Category: Industrial / Electronic / Rock
Album: Malekko EP
Blurb: Two of the industrial scene’s most prominent figures continue their powerful partnership with a new band that could easily stand up to anything they’ve yet done.
To say that Chris Connelly and Paul Barker are two of the industrial scene’s most significant figures would be a grand understatement. Besides being alumni of MINISTRY, Pigface, and the Revolting Cocks, they’ve each carved their own particular niches in modern music under various guises and projects, with Connelly making his way as an established author and Barker co-founding Malekko Heavy Industry, manufacturing synth modules and guitar effects pedals. On the second night of the 2017 ColdWaves VI festival, the duo premiered a new band, sharing the Malekko name with Barker’s company, and with Peter G. Holmström and Joshua Holley rounding out the quartet.
While the self-titled EP may be difficult to obtain, this writer having been given a copy directly from Mr. Barker, these five tracks present some of the most vital and rigorously creative output that he and Connelly have produced together. Throughout the EP is a virulent and even primal energy, with “Fate Won’t Conduct” blasting out of the gates with pummeling martial beats, insistent bass lines, and droning electronics topped off by layers of Connelly’s distinguished Scottish howls. All the while, Holmström’s resonant guitars scream with a crystalline shriek that grounds the music in an almost post-punk vibe not unlike the earliest sounds of Killing Joke. In a similar vein is the animal onslaught of “Last to Fall, Repeat, Fall,” the drums and the subtly effected vocal shouts giving the track a militaristic rhythm, while “I’m Slowly Breathing, Listen” offers some dramatic guitar feedback to offset the monotone delivery of the vocals; ironically, this song yields one of the EP’s catchiest choruses with the line “You don’t have to be scared to be nervous” ringing absolutely true given Malekko’s sonic brashness – not oppressive, but certainly not inviting. Holley’s textural savvy is on full display as the dramatic and melodic “Cadence and Landscape” gives us some strongly pulsating electronics, Barker’s caustic bass and Holmström’s crying guitars dancing around the beat while Connelly sings in his impassioned Bowie-esque brogue, cool and desperate. “The Whisper in Me” ends things with some spazzy and ominous electronics, the growling thrum of the bass driving the track until the last minute when a repeating guitar phrase enters to fill the speakers with a distorted miasma that brings the EP to a disconcertingly sudden close.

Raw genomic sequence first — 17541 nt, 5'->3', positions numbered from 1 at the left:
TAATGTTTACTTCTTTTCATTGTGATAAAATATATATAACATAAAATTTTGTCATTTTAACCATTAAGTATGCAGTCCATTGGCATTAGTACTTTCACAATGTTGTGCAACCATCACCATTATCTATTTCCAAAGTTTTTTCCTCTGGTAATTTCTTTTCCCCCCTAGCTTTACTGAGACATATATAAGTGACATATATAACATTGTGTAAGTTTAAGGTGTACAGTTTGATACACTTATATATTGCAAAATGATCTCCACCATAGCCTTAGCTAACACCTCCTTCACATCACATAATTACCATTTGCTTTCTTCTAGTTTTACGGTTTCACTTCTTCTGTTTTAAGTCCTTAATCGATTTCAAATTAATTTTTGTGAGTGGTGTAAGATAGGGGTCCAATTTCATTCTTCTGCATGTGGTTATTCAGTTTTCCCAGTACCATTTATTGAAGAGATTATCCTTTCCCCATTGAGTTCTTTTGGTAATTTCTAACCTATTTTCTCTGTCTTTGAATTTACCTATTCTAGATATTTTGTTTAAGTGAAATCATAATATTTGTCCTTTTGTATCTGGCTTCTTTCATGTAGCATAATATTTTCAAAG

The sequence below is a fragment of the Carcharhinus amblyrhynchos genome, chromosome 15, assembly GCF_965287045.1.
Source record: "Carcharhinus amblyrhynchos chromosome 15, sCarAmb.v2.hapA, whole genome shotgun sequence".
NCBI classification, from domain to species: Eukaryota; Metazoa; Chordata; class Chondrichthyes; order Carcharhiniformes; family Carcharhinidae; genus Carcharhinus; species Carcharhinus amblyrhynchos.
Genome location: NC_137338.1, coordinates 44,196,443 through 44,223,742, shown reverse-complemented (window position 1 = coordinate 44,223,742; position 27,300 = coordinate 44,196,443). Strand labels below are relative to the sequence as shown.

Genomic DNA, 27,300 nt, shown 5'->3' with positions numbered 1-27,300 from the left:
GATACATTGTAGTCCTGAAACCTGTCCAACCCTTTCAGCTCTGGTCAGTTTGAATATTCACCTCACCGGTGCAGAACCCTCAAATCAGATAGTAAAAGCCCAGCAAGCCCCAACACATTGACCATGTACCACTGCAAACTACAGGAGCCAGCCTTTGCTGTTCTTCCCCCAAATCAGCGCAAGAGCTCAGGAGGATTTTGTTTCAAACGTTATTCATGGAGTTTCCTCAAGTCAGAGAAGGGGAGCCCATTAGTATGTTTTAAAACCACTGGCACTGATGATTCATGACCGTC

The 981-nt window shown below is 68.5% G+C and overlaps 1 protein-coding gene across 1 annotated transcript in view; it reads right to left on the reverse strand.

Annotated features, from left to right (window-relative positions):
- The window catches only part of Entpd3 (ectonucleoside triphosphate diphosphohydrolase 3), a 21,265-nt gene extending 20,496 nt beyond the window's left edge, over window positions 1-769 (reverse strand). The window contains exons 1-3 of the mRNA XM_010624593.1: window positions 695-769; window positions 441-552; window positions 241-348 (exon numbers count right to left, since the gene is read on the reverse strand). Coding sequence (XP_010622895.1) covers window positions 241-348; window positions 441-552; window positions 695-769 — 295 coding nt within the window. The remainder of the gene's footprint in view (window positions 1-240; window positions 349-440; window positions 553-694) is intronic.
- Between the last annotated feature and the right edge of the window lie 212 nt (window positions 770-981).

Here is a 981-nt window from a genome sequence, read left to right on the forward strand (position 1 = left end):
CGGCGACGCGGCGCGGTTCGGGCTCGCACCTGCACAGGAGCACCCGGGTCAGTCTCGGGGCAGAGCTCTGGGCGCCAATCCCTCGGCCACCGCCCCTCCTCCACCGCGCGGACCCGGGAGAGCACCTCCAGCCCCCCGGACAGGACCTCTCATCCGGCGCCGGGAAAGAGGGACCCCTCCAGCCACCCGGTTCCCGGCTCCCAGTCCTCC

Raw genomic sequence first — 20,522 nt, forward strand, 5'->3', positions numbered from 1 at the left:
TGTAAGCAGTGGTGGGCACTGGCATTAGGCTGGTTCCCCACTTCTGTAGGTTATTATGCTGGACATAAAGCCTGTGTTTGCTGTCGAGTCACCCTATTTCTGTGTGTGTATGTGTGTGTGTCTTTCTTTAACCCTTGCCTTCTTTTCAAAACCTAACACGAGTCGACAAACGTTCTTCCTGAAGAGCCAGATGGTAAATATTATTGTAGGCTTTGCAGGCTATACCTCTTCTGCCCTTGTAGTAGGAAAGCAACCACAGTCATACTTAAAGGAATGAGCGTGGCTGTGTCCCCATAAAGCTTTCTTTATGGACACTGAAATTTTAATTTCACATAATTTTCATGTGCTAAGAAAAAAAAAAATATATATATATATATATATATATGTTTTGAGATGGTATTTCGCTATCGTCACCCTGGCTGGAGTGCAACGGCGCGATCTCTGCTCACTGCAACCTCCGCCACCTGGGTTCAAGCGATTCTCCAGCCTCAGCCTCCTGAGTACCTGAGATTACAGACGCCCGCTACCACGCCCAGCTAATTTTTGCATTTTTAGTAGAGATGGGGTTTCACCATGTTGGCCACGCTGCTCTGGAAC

There is a swagger to Malekko’s music on this EP; the beats are mechanical and precise, but with force and fuzzy effect that gives it a vintage organic ambience that is only accentuated by the cry of the guitar and the hum of the bass, moving with a stridence that recalls Barker’s work in Lead into Gold. Similarly, Connelly seems to be reveling in a bit of rock star abandon, his melodies often simple and rooted to the music’s own particular cadence. There is a muddiness to the production that is anything but unpolished; on the contrary, every sound of this EP seems finely crafted to create a very specific effect of hearing every element clearly amid a tonal haze. Perhaps the EP is a showcase of Malekko Heavy Industry’s creations, but more than that, it’s a fine first outing from a band that could easily stand up to anything Connelly and Barker have yet done.